Clearly, being a tech enthusiast has a distinctly homogenising effect on the brain.

Calcey’s team with a client at Profound’s office in Basingstoke, UK. Photo credits: Matt Quinn (CTO, Profound)

The Breadth Of Tech
Profound are a specialised niche consultancy; the merging of one creative agency and another tech consultancy. Founding Director, Tim McMillen, has pedigree in the early 2000’s enterprise omni channel e-commerce revolution. To this day, Profound’s sweet-spot is Enterprise website design and build for international retailers and manufacturers.
Similar to many other agencies, they have a core proposition that demands deep focus: UX design and CMS implementation.
Increasingly, however, the breath of technologies required by their clients is proliferating so fast that to routinely diversify into new tech—then hire (and probably fire)—is costly, and too high risk.
It could derail their core proposition.

Working In Tandem
So when a client asked at the beginning of the year for a creative UX refresh on their website, plus the development of a mobile app, Profound thought let’s ask our pals in Sri Lanka to manage the tricky conversion to mobile .
“What impressed us most was their relentless pursuit of MVP’s (minimal viable product),” Quinn said about Calcey’s sprint performance philosophy.
“Their approach is to build the leanest product possible—day on day, week on week—so there is always something to continuously test in it’s real world context. It means the speed of progress is non-stop.”
“Another key driver for us was Calcey’s experience with React Native [app building software]. Calcey have quality developers building cross-platform mobile apps [on IOS and Android] with one code base. That allowed us to accelerate delivery, so the app was demo-stable before the client’s major international conference in June”.

Collaboration: Rebranded
Being an agency offering bespoke tech solutions, Profound were, like most out there, profoundly anti-outsourcing. After all, doesn’t it undermine your client needs, and devalue your own workforce? “Outsourcing” is like a swear word to many.
In our modern tech bubble, however, this somewhat outdated word needs a rebrand. Who works in an agency that can genuinely say they are experts across the technical-mix? Furthermore, who wants to give their clients less than anything other than the sharpest service possible?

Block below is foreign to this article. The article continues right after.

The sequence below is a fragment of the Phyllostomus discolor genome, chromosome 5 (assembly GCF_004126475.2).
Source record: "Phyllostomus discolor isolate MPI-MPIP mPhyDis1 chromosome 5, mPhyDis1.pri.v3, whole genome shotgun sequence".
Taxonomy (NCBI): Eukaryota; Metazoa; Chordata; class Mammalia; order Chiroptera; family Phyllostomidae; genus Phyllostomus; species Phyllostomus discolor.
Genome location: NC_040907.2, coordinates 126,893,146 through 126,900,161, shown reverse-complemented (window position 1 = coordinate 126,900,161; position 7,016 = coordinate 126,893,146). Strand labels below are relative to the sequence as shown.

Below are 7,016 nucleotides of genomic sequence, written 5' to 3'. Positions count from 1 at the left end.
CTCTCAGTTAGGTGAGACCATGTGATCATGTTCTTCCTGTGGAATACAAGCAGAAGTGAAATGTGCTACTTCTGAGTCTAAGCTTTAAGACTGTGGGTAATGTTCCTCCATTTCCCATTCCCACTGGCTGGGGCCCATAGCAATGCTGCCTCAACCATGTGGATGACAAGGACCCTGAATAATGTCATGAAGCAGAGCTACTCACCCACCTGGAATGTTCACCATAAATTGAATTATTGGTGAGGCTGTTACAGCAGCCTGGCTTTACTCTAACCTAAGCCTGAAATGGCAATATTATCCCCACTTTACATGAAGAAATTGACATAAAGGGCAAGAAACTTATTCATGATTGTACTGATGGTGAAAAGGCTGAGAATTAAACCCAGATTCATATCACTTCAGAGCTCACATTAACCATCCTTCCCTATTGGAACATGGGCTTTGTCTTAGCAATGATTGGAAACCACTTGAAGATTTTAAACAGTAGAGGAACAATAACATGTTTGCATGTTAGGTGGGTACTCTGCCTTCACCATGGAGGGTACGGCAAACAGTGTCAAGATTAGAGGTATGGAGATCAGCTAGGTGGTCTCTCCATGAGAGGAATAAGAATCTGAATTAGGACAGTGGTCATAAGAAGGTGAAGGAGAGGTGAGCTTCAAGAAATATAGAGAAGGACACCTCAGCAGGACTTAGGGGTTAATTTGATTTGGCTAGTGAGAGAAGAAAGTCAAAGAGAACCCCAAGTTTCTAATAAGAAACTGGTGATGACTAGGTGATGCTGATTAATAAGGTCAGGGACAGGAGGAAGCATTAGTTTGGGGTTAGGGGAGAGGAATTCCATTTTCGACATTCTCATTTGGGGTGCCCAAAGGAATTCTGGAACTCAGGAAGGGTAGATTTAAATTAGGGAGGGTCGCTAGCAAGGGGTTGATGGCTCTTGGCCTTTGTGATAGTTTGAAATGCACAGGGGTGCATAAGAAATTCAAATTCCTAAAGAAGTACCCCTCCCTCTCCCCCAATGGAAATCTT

So, as of today, let’s rebrand small-scale outsourcing.
How about “collaborating”?
Collaborating is when their is meeting of minds. And when two external parties, be it individuals or organisations, work in tandem.
Let’s keep collaborating.
It’s so much nicer.

Interviews

Interview with Susan Feland from Stanford Graduate School of Education

Calcey Technologies developed and maintain www.leadershipinfocus.net for the Stanford Graduate School of Business Leadership In Focus program, which is a video case collection of leaders talking about significant challenges they have faced, decisions they have made, and lessons they have learned from the experience.  Today, this content is used by academics, corporations and alumni who access this content from around the world through a controlled membership access portal. Below are excerpts from an interview with Susan Feland, the Leadership in Focus Director, about the program’s unique approach to teaching tomorrow’s business leaders.

Q: What inspired the Leadership in Focus portal?  
A: This program is inspired by Charles O’Reilly, a Stanford GSB professor and thought leader in leadership education who was frustrated by the limitations of traditional written cases and leadership frameworks.

As part of this program, the Stanford GSB has produced hundreds of video case vignettes over the past several years as a meaningful way to spark discussion and teach leadership best practices

Q: How does the portal support Stanford’s goals to bridge the gap between academia and real world corporate situations?
A: The content in Leadership In Focus is used to teach leadership and management in both academic and corporate environments.  All of this content can be easily accessed from the website and portal by users around the world.  Accompanying teaching notes may be downloaded along with the videos to help facilitate teaching and learning from the video case vignettes and capstone perspectives in the collection.